I have been day trading for a month, and I've noticed that the first twenty and final thirty minutes of the trading day seem to have repeating patterns. At the beginning of the day prices will often move to one extreme on high volume, then bounce back starting around 9:50. The 3:30 ramp is another well known phenomenon, affecting the S&P as well as other stocks on occasion.

Are these the times that large institutions do their trading? What forces drive these patterns?


It is about commitment. Holding a investment overnight, or even more so, over the weekend is a large commitment. Many traders are unwilling to do so prompting a flurry of activity toward the end of trading days. I would expect more activity on Fridays, more yet on holiday weekends.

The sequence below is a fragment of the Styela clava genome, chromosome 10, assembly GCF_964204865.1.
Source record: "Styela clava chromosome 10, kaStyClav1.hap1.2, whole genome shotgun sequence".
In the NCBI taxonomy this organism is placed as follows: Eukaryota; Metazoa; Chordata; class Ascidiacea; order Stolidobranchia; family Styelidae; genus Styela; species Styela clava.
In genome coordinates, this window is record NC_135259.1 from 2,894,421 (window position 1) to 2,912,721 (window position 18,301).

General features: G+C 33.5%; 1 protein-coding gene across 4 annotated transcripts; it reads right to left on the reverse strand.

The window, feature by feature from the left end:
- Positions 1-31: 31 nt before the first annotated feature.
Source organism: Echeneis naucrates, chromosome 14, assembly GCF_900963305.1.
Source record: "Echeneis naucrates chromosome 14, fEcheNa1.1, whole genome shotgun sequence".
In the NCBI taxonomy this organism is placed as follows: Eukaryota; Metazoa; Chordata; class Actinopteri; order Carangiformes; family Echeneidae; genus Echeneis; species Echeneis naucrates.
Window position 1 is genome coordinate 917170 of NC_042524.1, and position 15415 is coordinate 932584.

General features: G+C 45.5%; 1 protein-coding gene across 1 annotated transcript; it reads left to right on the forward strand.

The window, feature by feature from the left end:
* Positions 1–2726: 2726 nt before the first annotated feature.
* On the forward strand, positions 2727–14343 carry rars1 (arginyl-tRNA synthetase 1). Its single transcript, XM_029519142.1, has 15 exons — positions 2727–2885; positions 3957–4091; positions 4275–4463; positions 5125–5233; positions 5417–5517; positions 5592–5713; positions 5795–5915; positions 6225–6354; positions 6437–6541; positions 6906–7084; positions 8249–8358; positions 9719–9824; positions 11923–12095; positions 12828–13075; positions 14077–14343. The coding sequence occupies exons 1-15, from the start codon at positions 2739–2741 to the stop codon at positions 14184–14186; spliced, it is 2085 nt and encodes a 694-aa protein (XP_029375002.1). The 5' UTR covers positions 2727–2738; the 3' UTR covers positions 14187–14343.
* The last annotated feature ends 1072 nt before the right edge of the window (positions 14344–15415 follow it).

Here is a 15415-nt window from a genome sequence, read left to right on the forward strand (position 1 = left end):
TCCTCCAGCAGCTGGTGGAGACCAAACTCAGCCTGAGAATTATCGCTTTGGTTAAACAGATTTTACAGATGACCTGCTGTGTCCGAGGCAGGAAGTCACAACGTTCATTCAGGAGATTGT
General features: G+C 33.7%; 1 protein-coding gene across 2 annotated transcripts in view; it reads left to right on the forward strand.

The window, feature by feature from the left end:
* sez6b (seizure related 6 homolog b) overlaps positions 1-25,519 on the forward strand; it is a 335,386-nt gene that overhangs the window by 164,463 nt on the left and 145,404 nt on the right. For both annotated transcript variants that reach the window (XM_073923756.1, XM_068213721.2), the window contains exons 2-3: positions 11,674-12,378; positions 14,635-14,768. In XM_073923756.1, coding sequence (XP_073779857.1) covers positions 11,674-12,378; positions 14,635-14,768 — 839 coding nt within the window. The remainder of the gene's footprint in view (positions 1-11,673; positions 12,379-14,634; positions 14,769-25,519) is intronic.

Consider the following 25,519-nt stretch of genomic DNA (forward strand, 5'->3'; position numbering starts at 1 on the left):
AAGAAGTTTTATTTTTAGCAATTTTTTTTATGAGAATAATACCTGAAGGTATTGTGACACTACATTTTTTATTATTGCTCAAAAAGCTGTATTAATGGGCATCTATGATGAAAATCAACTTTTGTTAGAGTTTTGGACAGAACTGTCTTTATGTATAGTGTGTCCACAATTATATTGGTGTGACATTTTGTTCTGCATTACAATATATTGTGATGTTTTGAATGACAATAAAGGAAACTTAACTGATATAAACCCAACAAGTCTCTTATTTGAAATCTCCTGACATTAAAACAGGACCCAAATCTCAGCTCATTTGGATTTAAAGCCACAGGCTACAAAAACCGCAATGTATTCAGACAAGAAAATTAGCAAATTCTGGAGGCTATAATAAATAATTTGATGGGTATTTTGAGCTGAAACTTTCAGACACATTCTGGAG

The opposite is true at the beginning of the day. Uncommitted money can be used to take advantage opportunities, and if the trader guesses incorrectly they can quickly undo their positions. This provides them with a degree of safety. That and money has to be put to work.

As always, one can counter this tendency of short term traders to take or close positions that are of good value offered by the tendency to not want to make a market close commitment.

  • Would you say a part of this observation is due to the behaviour of the market makers? – SMeznaric Feb 28 '17 at 14:45

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